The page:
Dr. Ghaly: (30:28)
The last thing I wanted to underscore was, last week we talked about a travel advisory. We, along with our neighbors to the North, Oregon and Washington, put out a strong travel advisory. This is not a mandate. This is not a travel ban. This is not a restriction. This is really to discourage non-essential out-of-state travel. We’re asking people who do go out of state and come home or have guests from out of state, to do a 14-day self-quarantine in the state before they mix with people outside of their household. This allows us to be confident and certain that we aren’t having additional risk of transmission, especially when visitors are coming to our state or you’re returning to California from places with really high levels of transmission. Like we’re seeing in the middle part of our country.
Dr. Ghaly: (31:18)
And overall, if possible, stay local, stay within your communities. Certainly short drives, two to three hours to see others, that keeps the level of transmission and the fact that some communities have higher than others levels of transmission. That gives us some confidence that those movements aren’t going to create an increased risk for yourselves, for those you’re seeing and for the communities at large. So I’ll turn it back over to the Governor to run through today’s data numbers.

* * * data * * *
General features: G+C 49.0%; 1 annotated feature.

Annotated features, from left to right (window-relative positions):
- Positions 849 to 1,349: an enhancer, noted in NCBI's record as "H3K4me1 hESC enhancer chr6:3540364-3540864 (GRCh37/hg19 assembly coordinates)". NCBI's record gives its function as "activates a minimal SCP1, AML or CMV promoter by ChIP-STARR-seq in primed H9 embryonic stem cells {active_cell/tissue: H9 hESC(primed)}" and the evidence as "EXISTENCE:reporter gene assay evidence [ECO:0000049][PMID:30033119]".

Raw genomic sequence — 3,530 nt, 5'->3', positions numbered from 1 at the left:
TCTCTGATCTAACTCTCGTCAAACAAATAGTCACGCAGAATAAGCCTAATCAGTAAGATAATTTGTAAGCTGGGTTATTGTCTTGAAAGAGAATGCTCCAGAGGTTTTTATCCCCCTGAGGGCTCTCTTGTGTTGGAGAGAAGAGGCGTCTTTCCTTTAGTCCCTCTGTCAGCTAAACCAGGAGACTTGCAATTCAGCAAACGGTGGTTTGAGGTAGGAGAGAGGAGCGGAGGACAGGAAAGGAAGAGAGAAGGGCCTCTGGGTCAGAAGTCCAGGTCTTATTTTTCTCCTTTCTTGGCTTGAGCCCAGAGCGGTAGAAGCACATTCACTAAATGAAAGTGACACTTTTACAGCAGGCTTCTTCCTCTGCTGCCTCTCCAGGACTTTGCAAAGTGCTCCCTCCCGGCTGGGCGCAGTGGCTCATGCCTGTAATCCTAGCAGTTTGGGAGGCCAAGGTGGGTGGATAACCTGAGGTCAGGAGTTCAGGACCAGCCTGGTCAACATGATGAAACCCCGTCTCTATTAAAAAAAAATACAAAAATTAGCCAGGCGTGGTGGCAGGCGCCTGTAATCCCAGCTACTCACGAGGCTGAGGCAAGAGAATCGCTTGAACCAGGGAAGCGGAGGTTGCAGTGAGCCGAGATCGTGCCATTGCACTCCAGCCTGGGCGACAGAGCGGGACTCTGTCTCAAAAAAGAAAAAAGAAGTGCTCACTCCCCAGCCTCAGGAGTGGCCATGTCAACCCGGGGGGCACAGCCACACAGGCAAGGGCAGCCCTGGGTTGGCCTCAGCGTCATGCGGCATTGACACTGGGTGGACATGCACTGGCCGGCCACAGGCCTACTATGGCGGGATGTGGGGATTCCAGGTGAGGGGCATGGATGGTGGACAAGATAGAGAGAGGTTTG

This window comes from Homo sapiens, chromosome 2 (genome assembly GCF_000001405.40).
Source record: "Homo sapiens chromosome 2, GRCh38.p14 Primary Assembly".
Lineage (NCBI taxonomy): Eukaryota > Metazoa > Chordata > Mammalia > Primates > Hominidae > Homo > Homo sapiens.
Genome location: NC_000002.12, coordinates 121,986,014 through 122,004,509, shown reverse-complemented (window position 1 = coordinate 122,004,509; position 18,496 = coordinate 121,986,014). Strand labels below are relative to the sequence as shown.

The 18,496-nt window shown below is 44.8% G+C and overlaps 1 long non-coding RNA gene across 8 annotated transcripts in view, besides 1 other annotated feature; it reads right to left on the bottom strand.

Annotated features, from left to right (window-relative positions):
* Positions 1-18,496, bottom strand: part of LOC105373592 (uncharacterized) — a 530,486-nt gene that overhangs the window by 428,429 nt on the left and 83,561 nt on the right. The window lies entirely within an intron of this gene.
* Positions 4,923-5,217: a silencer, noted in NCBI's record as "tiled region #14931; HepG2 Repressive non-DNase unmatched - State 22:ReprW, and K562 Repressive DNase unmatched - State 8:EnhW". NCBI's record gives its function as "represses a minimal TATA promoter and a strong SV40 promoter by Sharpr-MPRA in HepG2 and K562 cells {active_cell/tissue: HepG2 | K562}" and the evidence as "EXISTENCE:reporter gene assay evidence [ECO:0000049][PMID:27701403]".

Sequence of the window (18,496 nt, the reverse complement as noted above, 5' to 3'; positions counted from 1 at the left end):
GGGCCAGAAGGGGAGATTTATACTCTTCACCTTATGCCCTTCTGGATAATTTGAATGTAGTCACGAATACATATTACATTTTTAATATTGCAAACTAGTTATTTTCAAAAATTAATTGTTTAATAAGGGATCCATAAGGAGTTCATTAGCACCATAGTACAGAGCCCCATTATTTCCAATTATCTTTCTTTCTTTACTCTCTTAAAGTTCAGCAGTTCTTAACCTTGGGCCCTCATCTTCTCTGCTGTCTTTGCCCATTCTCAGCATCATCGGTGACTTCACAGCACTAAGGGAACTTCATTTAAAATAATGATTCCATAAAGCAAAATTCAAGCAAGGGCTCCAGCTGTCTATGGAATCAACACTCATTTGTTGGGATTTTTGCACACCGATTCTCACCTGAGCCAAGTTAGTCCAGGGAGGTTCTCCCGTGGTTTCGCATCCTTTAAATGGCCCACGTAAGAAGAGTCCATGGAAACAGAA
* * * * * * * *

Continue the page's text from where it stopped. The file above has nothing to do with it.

Gavin Newsom: (31:56)
Thank you, doctor. As you can see from these case numbers, the numbers have substantially increased, 9,890.
Gavin Newsom: (32:01)
… have substantially increased. 9,890 is the total number that we’re reporting today, November 15, of new cases. You’ll see the seven-day average now is over 8,000, 8,198. Let’s take a look at the next slide. You’ll see a 4.6% positivity rate over a 14-day period. This slide, familiar to many of you, is a 14-day slide, 4.6%. The seven-day is 5%. 4.6%, you may say to yourself, “It sounds pretty good.” Well, it is if only you contrast it to the 9.8%, difficult to see this, on this John Hopkins slide. This is the new national test positivity rate that came out over a seven-day period. 9.8%. Again, California at 4.6%. Don’t be, though, misled by that. Again, the rate of increase is alarming nonetheless, and while we have fared better than the national average, we don’t compare ourselves to the average. We can do more and we can do better. You have done more. You have done better. And that’s testament, again to the sum total of acts of 40 million people that have really done justice to this very difficult period of time.
Gavin Newsom: (33:17)